LAWRENCE – A year after a parking attendant was charged with skimming thousands of dollars at a downtown garage he helped manage, the city is moving to automate collections at its nine cash-only parking lots and to hire a contractor to run its two garages.
The effort begins the reorganization the city’s fiscal overseer asked for in a scathing assessment of weak financial controls at the municipal garages and lots, which was issued following the arrest of attendant Justo Garcia on June 6, 2013. Garcia’s trial on larceny and other charges is pending.
Overseer Robert Nunes said the lax controls made the parking operation ripe for the kind of shakedown authorities allege took place in Lawrence.
Nunes made 14 recommendations to improve the operation – from replacing the attendants with meters to replacing the security cameras installed a quarter century ago – and asked then-Mayor William Lantigua to submit a plan for implementing the changes. Nunes also called for an independent audit of the finances at the parking facilities.
Lantigua responded with a three-page letter saying he had hired an outside auditor to do the financial review and that work on many of the changes Nunes sought was underway, including a study of the options for installing the meters.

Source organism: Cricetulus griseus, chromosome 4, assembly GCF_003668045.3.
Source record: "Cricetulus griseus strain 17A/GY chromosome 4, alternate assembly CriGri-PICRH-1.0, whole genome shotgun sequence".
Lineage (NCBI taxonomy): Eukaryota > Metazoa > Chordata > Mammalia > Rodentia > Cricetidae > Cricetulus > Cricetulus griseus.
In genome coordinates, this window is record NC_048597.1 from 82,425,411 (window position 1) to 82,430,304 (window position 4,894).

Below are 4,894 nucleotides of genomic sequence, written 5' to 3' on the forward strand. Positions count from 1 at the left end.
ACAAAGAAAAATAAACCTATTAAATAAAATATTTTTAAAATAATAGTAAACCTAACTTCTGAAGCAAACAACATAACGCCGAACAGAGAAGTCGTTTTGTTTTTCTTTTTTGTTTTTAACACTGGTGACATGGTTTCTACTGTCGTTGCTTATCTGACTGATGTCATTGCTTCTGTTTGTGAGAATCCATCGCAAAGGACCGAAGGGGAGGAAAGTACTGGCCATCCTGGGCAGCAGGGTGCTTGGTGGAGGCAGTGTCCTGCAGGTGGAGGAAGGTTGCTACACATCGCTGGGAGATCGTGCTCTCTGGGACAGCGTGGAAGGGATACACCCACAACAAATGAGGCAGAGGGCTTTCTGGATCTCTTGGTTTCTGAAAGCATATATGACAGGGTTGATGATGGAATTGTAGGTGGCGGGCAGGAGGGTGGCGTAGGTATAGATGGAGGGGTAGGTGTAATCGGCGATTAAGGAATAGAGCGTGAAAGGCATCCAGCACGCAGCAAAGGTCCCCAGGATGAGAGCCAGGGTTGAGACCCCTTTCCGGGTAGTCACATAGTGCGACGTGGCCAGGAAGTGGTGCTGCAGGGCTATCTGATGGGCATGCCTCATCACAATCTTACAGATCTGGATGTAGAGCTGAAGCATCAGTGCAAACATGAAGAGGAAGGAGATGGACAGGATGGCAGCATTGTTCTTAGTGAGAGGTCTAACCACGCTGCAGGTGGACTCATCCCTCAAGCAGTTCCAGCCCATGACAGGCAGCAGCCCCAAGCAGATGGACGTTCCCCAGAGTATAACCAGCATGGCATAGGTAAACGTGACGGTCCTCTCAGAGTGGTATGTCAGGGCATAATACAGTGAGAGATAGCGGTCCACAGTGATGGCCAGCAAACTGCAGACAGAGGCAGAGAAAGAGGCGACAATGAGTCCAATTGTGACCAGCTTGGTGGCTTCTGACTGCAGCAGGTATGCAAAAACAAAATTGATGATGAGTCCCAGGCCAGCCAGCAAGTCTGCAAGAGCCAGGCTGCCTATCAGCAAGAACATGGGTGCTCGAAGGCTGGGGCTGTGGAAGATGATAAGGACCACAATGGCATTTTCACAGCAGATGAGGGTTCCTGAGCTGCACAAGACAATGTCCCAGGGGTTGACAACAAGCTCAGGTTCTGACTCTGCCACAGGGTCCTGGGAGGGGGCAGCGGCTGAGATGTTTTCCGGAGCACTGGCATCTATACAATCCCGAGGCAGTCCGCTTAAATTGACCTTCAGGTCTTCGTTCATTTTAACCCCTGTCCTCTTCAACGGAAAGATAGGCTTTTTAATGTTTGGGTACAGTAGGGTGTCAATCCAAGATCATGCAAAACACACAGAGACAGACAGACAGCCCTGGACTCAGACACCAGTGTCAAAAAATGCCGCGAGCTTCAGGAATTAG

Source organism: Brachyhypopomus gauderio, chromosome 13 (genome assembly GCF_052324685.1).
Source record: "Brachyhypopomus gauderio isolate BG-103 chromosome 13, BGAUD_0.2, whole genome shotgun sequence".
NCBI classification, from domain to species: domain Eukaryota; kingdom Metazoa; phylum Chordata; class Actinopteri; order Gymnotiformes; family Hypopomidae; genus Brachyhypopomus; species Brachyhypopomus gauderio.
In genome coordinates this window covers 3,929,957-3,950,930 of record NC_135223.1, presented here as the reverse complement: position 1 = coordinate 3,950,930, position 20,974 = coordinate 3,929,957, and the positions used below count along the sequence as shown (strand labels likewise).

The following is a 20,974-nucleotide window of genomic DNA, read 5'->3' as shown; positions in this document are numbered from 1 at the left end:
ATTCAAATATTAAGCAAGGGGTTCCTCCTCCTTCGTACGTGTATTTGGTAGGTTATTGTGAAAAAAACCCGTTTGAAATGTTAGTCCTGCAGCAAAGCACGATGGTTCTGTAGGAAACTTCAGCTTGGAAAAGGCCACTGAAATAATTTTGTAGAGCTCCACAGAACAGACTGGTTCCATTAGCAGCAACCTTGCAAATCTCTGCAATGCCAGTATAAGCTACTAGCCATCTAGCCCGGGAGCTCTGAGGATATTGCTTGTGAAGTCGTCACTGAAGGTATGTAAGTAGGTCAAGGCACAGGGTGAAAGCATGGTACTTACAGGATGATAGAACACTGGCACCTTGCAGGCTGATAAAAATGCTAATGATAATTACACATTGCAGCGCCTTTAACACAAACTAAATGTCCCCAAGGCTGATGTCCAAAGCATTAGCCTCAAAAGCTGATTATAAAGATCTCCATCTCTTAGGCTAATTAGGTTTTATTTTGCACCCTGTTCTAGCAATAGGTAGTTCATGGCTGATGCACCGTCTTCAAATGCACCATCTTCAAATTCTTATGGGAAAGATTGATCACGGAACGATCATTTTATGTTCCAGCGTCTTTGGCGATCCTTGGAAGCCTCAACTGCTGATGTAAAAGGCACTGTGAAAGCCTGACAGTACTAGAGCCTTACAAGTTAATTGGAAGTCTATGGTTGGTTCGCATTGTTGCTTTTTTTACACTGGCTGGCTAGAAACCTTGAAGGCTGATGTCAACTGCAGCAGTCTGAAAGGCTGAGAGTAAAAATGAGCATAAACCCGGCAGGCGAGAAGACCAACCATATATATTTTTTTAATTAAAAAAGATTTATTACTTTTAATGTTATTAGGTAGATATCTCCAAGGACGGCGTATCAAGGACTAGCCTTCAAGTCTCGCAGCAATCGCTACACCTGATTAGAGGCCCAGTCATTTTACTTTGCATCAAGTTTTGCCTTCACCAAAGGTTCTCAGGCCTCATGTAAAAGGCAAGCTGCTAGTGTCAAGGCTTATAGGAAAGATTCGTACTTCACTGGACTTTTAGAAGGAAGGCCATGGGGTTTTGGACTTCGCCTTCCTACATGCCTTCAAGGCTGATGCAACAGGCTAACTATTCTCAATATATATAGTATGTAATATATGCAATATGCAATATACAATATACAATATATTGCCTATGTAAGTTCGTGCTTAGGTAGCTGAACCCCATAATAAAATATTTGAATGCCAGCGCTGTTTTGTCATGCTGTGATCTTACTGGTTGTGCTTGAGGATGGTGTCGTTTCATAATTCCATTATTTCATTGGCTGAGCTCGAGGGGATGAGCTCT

The audit was never done, the meters were never installed and few if any of the other recommendations were put in place.
Nunes’ to-do list at the lots and garages was inherited by Daniel Rivera, who defeated Lantigua in November and took office Jan. 2.
In April, the city advertised for vendors to install and possibly manage a so-called pay-and-display parking system at the lots, which would use automated kiosks to replace the attendants who now collect the $2 hourly fees. The machines would accept credit and debit cards, ending the cash-only system for daily parking.